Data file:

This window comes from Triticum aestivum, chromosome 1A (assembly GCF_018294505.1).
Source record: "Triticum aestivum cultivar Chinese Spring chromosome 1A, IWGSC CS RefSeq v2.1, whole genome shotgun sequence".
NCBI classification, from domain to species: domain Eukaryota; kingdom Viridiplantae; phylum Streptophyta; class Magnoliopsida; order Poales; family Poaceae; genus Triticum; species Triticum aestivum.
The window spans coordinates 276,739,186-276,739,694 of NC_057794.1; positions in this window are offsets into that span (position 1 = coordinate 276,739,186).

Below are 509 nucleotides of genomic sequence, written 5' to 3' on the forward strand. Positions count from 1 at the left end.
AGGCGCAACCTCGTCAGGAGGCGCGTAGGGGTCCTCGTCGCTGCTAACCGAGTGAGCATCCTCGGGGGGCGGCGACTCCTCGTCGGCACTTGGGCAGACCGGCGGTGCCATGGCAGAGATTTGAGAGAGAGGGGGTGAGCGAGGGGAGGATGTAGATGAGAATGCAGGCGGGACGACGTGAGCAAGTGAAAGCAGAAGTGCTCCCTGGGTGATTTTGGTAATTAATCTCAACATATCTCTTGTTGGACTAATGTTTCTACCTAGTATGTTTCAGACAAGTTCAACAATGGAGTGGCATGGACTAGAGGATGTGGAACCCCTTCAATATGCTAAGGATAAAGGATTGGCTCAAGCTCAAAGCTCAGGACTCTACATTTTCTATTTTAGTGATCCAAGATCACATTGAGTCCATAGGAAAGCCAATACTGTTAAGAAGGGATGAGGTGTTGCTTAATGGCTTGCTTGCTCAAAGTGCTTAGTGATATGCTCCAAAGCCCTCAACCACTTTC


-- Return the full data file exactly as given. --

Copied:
This window comes from Triticum aestivum, chromosome 1A (assembly GCF_018294505.1).
Source record: "Triticum aestivum cultivar Chinese Spring chromosome 1A, IWGSC CS RefSeq v2.1, whole genome shotgun sequence".
NCBI classification, from domain to species: domain Eukaryota; kingdom Viridiplantae; phylum Streptophyta; class Magnoliopsida; order Poales; family Poaceae; genus Triticum; species Triticum aestivum.
The window spans coordinates 276,739,186-276,739,694 of NC_057794.1; positions in this window are offsets into that span (position 1 = coordinate 276,739,186).

Below are 509 nucleotides of genomic sequence, written 5' to 3' on the forward strand. Positions count from 1 at the left end.
AGGCGCAACCTCGTCAGGAGGCGCGTAGGGGTCCTCGTCGCTGCTAACCGAGTGAGCATCCTCGGGGGGCGGCGACTCCTCGTCGGCACTTGGGCAGACCGGCGGTGCCATGGCAGAGATTTGAGAGAGAGGGGGTGAGCGAGGGGAGGATGTAGATGAGAATGCAGGCGGGACGACGTGAGCAAGTGAAAGCAGAAGTGCTCCCTGGGTGATTTTGGTAATTAATCTCAACATATCTCTTGTTGGACTAATGTTTCTACCTAGTATGTTTCAGACAAGTTCAACAATGGAGTGGCATGGACTAGAGGATGTGGAACCCCTTCAATATGCTAAGGATAAAGGATTGGCTCAAGCTCAAAGCTCAGGACTCTACATTTTCTATTTTAGTGATCCAAGATCACATTGAGTCCATAGGAAAGCCAATACTGTTAAGAAGGGATGAGGTGTTGCTTAATGGCTTGCTTGCTCAAAGTGCTTAGTGATATGCTCCAAAGCCCTCAACCACTTTC